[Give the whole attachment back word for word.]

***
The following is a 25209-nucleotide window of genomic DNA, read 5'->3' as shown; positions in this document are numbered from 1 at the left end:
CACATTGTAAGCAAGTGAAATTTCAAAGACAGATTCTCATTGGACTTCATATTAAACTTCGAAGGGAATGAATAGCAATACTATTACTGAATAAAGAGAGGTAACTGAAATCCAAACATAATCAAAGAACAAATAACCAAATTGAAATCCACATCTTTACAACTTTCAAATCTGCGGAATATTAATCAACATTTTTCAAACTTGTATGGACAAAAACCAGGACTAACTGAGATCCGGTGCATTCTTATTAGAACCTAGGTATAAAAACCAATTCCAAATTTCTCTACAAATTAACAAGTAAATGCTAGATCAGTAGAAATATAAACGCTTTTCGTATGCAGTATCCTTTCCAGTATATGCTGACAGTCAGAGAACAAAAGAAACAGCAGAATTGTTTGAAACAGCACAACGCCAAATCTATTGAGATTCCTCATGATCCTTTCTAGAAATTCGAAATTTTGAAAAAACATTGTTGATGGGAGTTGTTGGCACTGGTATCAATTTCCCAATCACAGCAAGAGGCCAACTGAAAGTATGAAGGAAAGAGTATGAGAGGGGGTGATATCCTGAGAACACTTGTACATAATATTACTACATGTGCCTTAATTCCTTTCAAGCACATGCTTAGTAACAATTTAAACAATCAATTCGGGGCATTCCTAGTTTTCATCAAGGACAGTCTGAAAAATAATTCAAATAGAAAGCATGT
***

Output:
The following is a 25209-nucleotide window of genomic DNA, read 5'->3' as shown; positions in this document are numbered from 1 at the left end:
CACATTGTAAGCAAGTGAAATTTCAAAGACAGATTCTCATTGGACTTCATATTAAACTTCGAAGGGAATGAATAGCAATACTATTACTGAATAAAGAGAGGTAACTGAAATCCAAACATAATCAAAGAACAAATAACCAAATTGAAATCCACATCTTTACAACTTTCAAATCTGCGGAATATTAATCAACATTTTTCAAACTTGTATGGACAAAAACCAGGACTAACTGAGATCCGGTGCATTCTTATTAGAACCTAGGTATAAAAACCAATTCCAAATTTCTCTACAAATTAACAAGTAAATGCTAGATCAGTAGAAATATAAACGCTTTTCGTATGCAGTATCCTTTCCAGTATATGCTGACAGTCAGAGAACAAAAGAAACAGCAGAATTGTTTGAAACAGCACAACGCCAAATCTATTGAGATTCCTCATGATCCTTTCTAGAAATTCGAAATTTTGAAAAAACATTGTTGATGGGAGTTGTTGGCACTGGTATCAATTTCCCAATCACAGCAAGAGGCCAACTGAAAGTATGAAGGAAAGAGTATGAGAGGGGGTGATATCCTGAGAACACTTGTACATAATATTACTACATGTGCCTTAATTCCTTTCAAGCACATGCTTAGTAACAATTTAAACAATCAATTCGGGGCATTCCTAGTTTTCATCAAGGACAGTCTGAAAAATAATTCAAATAGAAAGCATGT